When Dad came home from the transitional care center at the end of August, he was not doing well. He'd been very sick and was still extremely weak. He'd lost a lot of weight, mainly because he didn't want to eat anything. In fact, we had to spoon-feed him to get him to take any food at all. The only conversation he'd initiate was, "I want to go back to bed." Other than that he didn't participate. At the care center he'd refused to even try the physical therapy because all he wanted to do was sleep. He had a catheter, which we were told he'd have from now on.

We asked if he were eligible for Hospice and he definitely was, so we signed up with them. They were wonderful! A nurse checked on him twice a week, and they made sure we had the equipment we needed: we already had a hospital bed, but they supplied a special mattress to prevent bed sores. In addition we had a bedside commode and a wheelchair. Hospice is all about palliative care (just make sure they are comfortable), not about getting better.

But lo and behold, after three months, he was no longer eligible and they said he'd "graduated" out of Hospice because he got better all by himself. He got stronger physically so he could scoot from his bed to the wheelchair (although we still have to lift him back into the bed); he got his appetite back and really enjoys his meals; he's awake during the day now more than he has been in years; and he's very involved in the household doings. He loves to have people come visit and stays awake much longer when other people are around.

Bottom line is he's doing very well--until he has a urinary tract infection. Which will be the next topic.

Tuesday, January 18, 2011

Taking Care of Dad / Judy

I've considered blogging about this experience of being a caregiver for an elderly parent because it's such a huge part of my life right now. But I've hesitated because I didn't want to be disrespectful to Dad in any way...and some of what I could write about might be. But I've decided to go ahead for a couple reasons: I need to write about this as therapy for me, and also--maybe someone else can use it.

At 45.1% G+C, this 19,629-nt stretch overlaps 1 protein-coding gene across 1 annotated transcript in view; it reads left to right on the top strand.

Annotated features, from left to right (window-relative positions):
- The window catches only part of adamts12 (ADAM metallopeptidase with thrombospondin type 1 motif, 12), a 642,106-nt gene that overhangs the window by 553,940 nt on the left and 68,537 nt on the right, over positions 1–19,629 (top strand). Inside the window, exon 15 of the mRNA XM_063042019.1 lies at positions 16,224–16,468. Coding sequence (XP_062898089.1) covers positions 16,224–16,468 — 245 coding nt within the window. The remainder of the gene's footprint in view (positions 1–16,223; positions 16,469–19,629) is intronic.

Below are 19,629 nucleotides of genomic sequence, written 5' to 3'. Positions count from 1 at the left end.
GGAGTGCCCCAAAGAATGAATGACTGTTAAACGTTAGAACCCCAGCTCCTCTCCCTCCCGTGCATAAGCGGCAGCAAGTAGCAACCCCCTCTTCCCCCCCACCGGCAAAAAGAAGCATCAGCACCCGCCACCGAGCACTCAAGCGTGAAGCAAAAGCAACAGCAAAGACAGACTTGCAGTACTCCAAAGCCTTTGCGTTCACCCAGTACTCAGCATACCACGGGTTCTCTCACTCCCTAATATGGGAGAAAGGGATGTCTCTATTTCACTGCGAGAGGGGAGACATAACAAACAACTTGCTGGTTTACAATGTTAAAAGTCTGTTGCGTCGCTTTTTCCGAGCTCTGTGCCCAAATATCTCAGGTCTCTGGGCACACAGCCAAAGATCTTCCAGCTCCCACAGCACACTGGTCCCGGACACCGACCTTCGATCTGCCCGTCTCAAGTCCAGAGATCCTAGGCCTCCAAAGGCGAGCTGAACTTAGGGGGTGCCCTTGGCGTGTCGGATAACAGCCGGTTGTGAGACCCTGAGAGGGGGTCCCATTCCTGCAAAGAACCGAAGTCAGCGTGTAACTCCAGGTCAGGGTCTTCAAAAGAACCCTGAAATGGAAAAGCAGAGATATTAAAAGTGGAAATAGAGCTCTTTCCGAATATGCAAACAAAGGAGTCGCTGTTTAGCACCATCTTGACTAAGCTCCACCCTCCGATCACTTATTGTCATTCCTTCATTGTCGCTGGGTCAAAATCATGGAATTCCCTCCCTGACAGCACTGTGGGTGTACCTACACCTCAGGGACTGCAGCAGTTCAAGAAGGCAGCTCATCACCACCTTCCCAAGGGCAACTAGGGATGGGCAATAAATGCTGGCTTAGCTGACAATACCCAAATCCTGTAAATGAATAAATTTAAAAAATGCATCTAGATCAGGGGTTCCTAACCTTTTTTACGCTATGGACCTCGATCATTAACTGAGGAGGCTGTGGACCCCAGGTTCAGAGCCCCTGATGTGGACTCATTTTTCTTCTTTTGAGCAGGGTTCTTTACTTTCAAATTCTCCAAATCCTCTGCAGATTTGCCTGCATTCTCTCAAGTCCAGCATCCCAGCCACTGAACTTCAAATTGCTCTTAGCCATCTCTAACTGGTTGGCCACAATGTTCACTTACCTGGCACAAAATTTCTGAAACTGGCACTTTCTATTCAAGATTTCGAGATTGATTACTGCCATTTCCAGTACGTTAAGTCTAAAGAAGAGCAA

Some background: it's been almost fifteen years since Lloyd and I gave up our jobs and house in Maryland to return home and basically be here with Dad. He had recently been divorced and I could tell he wasn't doing well living by himself, so here we came. It was great watching 3 of my kids graduate from my old high school and of course we were able to live in the house I grew up in.

I did all the shopping, cooking and cleaning and considered it a small price to pay to be here in this place I love. Up until now Dad has been independent and a fun "roommie." Although he has gradually become weaker and more frail over the years, he could still get around with his walker. He enjoyed reading the newspaper when he woke up at 5:00 pm and then played chess on the computer or surfed the web, reading news and the family's blogs and sometimes staying up most of the night with a good book. He went to church, to visit family nearby, out to dinner occasionally and life was pretty good for all of us.

Then last summer he had a serious urinary tract infection, landed in the hospital for almost two weeks, then a rehab facility for three weeks after that, and when he came home in September (with a catheter), everything was different. The main difference is that he's immobile--his legs don't work at all. This means he's essentially bedridden although we get him up in his wheelchair for meals at the table two or three times a day. For those who've done this, they know there is a world of meaning in the words "he's bedridden."

More about this next time.